Olathe, Kan., Senior Project Manager Phil Estes, PE, was shocked when USA Today covered his attempts to designate 11 railroad crossings as "quiet zones" under a 2005 Federal Railway Administration (FRA) ruling designed to help communities cope with the ear-splitting, 20-second blasts that train engineers must administer before entering an intersection.

Tucked around the conjunction of three transcontinental rail lines, downtown Olathe has a crossing every 600 feet. The 88 trains that cross 11 roadways interrupt business for five hours every day, prompting major employers, including the local courthouse, to threaten to relocate.

Assuming that BNSF Railway Co. considered the noise a quality-of-life issue, as he did, Estes quickly learned otherwise. "Suddenly, we found ourselves in the safety business with the railroad, whether we liked it or not," he says. In the two years he spent negotiating Olathe's agreement with BNSF, Estes also learned:

  • There is no federal, state, or local funding for safety improvements. Estes built expenditures into the capital budget as if they were a road project.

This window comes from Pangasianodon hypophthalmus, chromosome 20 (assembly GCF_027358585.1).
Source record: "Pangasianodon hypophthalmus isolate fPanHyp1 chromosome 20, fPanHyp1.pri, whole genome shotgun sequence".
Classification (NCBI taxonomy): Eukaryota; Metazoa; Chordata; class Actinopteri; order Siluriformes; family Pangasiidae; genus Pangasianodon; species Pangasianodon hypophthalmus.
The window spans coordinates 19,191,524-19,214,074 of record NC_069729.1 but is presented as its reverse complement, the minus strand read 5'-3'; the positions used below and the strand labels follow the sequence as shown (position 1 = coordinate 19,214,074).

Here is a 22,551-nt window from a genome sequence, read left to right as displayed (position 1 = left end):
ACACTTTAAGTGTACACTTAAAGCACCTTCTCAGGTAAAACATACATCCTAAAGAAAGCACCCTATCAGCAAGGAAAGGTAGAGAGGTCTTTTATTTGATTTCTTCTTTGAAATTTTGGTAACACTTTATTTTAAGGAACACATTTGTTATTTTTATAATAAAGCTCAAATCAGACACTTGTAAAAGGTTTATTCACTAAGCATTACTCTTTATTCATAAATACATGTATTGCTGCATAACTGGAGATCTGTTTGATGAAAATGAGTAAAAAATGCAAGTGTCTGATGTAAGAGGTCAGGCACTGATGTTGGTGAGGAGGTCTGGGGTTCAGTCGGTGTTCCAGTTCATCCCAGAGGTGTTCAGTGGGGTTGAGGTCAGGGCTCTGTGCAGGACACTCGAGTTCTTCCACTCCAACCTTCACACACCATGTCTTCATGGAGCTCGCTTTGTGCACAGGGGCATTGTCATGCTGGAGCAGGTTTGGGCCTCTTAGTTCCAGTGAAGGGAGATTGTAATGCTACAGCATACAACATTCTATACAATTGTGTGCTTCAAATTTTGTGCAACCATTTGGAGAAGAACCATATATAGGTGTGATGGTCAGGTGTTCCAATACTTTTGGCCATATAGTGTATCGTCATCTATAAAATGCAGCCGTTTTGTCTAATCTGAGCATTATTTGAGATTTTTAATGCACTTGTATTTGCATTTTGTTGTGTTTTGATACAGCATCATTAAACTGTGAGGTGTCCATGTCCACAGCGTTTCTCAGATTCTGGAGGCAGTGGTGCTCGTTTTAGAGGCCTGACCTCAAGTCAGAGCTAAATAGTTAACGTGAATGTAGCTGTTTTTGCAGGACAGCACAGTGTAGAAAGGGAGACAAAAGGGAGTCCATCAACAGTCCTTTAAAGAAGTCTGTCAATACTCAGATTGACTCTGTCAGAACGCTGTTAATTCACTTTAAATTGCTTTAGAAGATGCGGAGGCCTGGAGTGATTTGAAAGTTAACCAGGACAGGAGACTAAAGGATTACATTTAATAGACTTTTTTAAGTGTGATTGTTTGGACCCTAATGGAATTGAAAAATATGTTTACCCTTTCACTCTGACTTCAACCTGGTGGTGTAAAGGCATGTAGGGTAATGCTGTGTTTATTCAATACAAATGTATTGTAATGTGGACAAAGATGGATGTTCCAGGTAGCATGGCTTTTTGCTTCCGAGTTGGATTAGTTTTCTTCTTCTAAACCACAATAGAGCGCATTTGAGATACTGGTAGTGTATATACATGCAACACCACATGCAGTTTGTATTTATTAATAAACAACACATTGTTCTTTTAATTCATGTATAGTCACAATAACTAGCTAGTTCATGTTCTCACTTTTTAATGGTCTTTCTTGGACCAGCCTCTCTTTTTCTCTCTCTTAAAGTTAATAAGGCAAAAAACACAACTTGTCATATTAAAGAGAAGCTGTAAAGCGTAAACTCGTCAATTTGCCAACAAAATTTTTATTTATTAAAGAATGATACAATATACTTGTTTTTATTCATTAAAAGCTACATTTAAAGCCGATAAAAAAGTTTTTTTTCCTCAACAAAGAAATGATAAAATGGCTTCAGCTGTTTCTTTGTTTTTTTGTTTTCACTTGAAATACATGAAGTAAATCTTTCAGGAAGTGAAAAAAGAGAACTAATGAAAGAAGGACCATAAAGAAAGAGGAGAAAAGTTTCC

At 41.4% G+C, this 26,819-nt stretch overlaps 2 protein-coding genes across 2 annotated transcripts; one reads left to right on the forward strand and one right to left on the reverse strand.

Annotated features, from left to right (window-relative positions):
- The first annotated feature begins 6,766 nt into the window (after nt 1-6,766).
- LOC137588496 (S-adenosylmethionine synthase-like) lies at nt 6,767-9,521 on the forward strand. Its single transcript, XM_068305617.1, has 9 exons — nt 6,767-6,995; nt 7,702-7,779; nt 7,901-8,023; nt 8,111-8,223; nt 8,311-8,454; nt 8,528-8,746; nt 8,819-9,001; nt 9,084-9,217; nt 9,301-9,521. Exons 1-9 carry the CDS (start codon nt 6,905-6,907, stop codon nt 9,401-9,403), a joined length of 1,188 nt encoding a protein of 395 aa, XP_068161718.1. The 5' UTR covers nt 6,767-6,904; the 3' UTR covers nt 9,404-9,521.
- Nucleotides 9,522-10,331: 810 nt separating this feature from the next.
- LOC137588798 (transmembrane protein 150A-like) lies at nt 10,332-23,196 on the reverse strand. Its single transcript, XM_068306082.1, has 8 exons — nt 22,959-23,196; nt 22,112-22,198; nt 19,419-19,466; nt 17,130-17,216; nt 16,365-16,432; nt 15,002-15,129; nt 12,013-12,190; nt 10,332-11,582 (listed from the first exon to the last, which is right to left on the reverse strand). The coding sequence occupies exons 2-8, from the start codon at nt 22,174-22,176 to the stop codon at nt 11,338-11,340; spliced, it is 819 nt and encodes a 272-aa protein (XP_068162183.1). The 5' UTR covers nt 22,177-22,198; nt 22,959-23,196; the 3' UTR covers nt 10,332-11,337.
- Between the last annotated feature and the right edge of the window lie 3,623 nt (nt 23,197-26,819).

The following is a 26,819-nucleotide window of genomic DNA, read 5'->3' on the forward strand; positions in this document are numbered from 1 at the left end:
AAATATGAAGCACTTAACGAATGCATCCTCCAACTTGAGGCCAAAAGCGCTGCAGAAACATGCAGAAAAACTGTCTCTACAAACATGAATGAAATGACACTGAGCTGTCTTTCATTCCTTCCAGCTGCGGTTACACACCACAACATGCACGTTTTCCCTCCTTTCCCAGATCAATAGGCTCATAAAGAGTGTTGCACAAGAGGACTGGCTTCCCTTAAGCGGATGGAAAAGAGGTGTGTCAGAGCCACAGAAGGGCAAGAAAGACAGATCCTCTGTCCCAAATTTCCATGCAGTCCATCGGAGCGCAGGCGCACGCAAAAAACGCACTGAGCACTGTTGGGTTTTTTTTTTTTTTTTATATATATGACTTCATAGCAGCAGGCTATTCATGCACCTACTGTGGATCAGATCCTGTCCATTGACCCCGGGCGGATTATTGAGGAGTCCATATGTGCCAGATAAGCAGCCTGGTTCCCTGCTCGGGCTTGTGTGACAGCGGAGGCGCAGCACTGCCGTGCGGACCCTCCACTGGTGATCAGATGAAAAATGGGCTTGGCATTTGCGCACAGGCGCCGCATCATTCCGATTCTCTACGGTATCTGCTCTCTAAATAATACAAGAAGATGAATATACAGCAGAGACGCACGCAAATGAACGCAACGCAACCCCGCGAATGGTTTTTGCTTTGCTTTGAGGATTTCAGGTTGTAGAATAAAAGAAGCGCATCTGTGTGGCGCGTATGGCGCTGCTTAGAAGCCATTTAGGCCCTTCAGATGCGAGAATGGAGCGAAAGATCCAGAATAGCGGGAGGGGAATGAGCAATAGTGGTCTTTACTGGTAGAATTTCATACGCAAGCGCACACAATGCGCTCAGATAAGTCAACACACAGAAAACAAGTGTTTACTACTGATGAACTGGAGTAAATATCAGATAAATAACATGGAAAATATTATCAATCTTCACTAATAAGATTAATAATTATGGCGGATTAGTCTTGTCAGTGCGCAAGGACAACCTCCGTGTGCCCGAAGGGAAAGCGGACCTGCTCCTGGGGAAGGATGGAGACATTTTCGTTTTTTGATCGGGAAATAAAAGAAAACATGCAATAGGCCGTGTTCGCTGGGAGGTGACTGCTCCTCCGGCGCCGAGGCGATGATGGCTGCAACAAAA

• The railroad's first choice is to close crossings, an option Olathe happily agreed to-much to Estes' surprise-for three crossings that had minimal traffic. "The public's attitude was, 'we don't care what you do; just make the noise go away,'" he says.
  • The railroad will oppose remediations that meet minimum requirements but don't provide a supplementary safety measure.
  • Applying for the quiet zone designation happens after work has been done. Thus, it's absolutely imperative to work with all federal, state, county, and city agencies from the outset to ensure none of the community's investment is wasted.
  • The FRA's free online calculator helps assess the feasibility of applying for quiet zone designation (www.fra.dot.gov/us/content/1318).

And here's the greatest irony: 80% of train-related injuries don't occur at railroad crossings.

The FRA is a U.S. DOT agency, so the first step is to notify the state DOT, which will put you in touch with the railroad's public projects representative. These entities will help assess your crossings and your options, beginning your long journey toward making your community a quieter environment in which to live and work.

For a list of communities other than Olathe that have received quiet zone designation, click here

- Stephanie Johnston

Session: Is Train Noise Disturbing Your Community?
Phillip Estes, PE
Senior Project Manager, city of Olathe, Kan.
Lyn Hartley
Director of Public Projects, BNSF Railway Co., Kansas City, Kan.
Mon., Aug. 18, 2008
4­-4:50 p.m.